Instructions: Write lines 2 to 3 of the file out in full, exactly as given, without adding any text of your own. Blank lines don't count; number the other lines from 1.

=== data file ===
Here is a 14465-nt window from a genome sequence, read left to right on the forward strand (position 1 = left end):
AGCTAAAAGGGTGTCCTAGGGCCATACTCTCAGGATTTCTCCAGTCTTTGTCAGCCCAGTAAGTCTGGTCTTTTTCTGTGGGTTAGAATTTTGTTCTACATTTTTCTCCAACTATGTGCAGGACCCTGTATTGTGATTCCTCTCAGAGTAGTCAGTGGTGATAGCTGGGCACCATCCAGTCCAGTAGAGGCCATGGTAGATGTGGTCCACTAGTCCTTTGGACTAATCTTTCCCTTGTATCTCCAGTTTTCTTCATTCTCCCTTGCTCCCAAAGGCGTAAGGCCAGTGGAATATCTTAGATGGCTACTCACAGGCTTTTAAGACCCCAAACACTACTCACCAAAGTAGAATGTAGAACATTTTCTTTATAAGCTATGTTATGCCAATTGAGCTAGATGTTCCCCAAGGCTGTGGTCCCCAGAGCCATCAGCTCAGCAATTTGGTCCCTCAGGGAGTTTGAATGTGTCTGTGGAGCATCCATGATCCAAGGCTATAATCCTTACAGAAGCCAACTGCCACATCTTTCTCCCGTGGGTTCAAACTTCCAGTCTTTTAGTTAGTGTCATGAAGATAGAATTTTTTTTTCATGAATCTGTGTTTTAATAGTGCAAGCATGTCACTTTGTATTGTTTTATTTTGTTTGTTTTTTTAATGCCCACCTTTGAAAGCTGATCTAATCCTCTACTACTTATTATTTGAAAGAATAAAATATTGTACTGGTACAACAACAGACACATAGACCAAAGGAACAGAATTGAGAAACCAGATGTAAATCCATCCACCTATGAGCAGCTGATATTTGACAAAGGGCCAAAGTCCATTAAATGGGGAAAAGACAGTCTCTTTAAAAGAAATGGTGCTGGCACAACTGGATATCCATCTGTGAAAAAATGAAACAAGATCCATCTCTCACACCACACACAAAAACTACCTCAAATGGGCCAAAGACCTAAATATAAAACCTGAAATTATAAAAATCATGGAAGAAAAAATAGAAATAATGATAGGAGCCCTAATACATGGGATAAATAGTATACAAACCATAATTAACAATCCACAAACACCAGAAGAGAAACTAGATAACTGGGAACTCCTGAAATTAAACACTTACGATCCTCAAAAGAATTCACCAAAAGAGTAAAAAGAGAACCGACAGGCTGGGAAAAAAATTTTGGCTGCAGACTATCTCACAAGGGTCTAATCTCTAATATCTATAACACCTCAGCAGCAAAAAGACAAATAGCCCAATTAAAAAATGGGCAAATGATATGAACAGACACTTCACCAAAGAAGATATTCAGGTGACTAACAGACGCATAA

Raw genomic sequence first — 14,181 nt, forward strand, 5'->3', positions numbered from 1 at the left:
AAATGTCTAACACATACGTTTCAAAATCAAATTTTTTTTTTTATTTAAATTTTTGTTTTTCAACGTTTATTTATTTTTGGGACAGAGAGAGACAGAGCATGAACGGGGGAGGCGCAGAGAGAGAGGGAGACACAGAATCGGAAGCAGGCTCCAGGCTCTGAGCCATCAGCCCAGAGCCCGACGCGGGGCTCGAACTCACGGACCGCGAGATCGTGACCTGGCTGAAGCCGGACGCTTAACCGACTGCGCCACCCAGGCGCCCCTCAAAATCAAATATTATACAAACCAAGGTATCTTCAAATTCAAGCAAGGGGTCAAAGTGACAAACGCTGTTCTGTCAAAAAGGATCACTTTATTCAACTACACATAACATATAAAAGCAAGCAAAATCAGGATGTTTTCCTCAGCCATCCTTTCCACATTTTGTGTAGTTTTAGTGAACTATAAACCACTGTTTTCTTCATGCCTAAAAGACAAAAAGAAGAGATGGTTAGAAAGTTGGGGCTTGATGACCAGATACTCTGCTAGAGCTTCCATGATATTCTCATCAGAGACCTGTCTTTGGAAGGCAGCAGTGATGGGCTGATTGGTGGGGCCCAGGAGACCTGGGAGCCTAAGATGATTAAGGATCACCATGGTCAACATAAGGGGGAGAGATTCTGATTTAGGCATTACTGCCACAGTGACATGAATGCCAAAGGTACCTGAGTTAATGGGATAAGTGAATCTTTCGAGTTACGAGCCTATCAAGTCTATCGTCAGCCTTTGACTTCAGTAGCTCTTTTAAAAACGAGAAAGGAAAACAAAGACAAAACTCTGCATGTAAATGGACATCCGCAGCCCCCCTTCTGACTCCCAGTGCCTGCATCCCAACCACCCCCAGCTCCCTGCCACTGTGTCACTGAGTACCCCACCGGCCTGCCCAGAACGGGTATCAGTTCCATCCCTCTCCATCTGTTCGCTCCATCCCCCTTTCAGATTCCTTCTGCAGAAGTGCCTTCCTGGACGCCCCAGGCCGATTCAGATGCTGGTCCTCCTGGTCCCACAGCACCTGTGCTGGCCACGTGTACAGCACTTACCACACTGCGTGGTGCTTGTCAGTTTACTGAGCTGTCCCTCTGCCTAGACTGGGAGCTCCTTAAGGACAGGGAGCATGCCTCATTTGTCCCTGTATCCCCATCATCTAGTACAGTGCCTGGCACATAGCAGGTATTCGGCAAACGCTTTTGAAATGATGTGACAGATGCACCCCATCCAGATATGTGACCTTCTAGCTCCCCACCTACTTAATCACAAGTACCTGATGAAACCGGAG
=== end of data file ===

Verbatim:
AGCTAAAAGGGTGTCCTAGGGCCATACTCTCAGGATTTCTCCAGTCTTTGTCAGCCCAGTAAGTCTGGTCTTTTTCTGTGGGTTAGAATTTTGTTCTACATTTTTCTCCAACTATGTGCAGGACCCTGTATTGTGATTCCTCTCAGAGTAGTCAGTGGTGATAGCTGGGCACCATCCAGTCCAGTAGAGGCCATGGTAGATGTGGTCCACTAGTCCTTTGGACTAATCTTTCCCTTGTATCTCCAGTTTTCTTCATTCTCCCTTGCTCCCAAAGGCGTAAGGCCAGTGGAATATCTTAGATGGCTACTCACAGGCTTTTAAGACCCCAAACACTACTCACCAAAGTAGAATGTAGAACATTTTCTTTATAAGCTATGTTATGCCAATTGAGCTAGATGTTCCCCAAGGCTGTGGTCCCCAGAGCCATCAGCTCAGCAATTTGGTCCCTCAGGGAGTTTGAATGTGTCTGTGGAGCATCCATGATCCAAGGCTATAATCCTTACAGAAGCCAACTGCCACATCTTTCTCCCGTGGGTTCAAACTTCCAGTCTTTTAGTTAGTGTCATGAAGATAGAATTTTTTTTTCATGAATCTGTGTTTTAATAGTGCAAGCATGTCACTTTGTATTGTTTTATTTTGTTTGTTTTTTTAATGCCCACCTTTGAAAGCTGATCTAATCCTCTACTACTTATTATTTGAAAGAATAAAATATTGTACTGGTACAACAACAGACACATAGACCAAAGGAACAGAATTGAGAAACCAGATGTAAATCCATCCACCTATGAGCAGCTGATATTTGACAAAGGGCCAAAGTCCATTAAATGGGGAAAAGACAGTCTCTTTAAAAGAAATGGTGCTGGCACAACTGGATATCCATCTGTGAAAAAATGAAACAAGATCCATCTCTCACACCACACACAAAAACTACCTCAAATGGGCCAAAGACCTAAATATAAAACCTGAAATTATAAAAATCATGGAAGAAAAAATAGAAATAATGATAGGAGCCCTAATACATGGGATAAATAGTATACAAACCATAATTAACAATCCACAAACACCAGAAGAGAAACTAGATAACTGGGAACTCCTGAAATTAAACACTTACGATCCTCAAAAGAATTCACCAAAAGAGTAAAAAGAGAACCGACAGGCTGGGAAAAAAATTTTGGCTGCAGACTATCTCACAAGGGTCTAATCTCTAATATCTATAACACCTCAGCAGCAAAAAGACAAATAGCCCAATTAAAAAATGGGCAAATGATATGAACAGACACTTCACCAAAGAAGATATTCAGGTGACTAACAGACGCATAA

Raw genomic sequence first — 14,181 nt, forward strand, 5'->3', positions numbered from 1 at the left: